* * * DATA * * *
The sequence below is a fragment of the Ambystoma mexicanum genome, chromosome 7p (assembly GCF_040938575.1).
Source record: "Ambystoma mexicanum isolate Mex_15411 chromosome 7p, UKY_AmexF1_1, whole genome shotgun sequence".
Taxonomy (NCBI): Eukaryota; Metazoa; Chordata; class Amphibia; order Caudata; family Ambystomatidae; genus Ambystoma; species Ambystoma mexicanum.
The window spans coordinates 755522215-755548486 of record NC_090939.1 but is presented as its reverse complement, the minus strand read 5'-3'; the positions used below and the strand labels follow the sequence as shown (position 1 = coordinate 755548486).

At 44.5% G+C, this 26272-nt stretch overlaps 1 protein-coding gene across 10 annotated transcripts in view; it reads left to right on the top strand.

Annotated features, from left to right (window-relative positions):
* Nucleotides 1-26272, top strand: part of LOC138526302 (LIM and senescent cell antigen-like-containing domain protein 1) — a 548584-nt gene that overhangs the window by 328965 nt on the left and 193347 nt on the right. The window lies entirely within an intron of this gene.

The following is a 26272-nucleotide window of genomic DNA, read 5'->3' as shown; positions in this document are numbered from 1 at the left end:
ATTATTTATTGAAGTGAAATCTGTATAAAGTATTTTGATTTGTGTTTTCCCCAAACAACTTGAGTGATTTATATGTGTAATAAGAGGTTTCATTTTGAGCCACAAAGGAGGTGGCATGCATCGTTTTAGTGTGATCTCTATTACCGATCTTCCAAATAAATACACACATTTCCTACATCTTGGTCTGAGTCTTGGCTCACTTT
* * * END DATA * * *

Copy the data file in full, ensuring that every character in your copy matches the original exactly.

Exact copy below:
The sequence below is a fragment of the Ambystoma mexicanum genome, chromosome 7p (assembly GCF_040938575.1).
Source record: "Ambystoma mexicanum isolate Mex_15411 chromosome 7p, UKY_AmexF1_1, whole genome shotgun sequence".
Taxonomy (NCBI): Eukaryota; Metazoa; Chordata; class Amphibia; order Caudata; family Ambystomatidae; genus Ambystoma; species Ambystoma mexicanum.
The window spans coordinates 755522215-755548486 of record NC_090939.1 but is presented as its reverse complement, the minus strand read 5'-3'; the positions used below and the strand labels follow the sequence as shown (position 1 = coordinate 755548486).

At 44.5% G+C, this 26272-nt stretch overlaps 1 protein-coding gene across 10 annotated transcripts in view; it reads left to right on the top strand.

Annotated features, from left to right (window-relative positions):
* Nucleotides 1-26272, top strand: part of LOC138526302 (LIM and senescent cell antigen-like-containing domain protein 1) — a 548584-nt gene that overhangs the window by 328965 nt on the left and 193347 nt on the right. The window lies entirely within an intron of this gene.

The following is a 26272-nucleotide window of genomic DNA, read 5'->3' as shown; positions in this document are numbered from 1 at the left end:
ATTATTTATTGAAGTGAAATCTGTATAAAGTATTTTGATTTGTGTTTTCCCCAAACAACTTGAGTGATTTATATGTGTAATAAGAGGTTTCATTTTGAGCCACAAAGGAGGTGGCATGCATCGTTTTAGTGTGATCTCTATTACCGATCTTCCAAATAAATACACACATTTCCTACATCTTGGTCTGAGTCTTGGCTCACTTT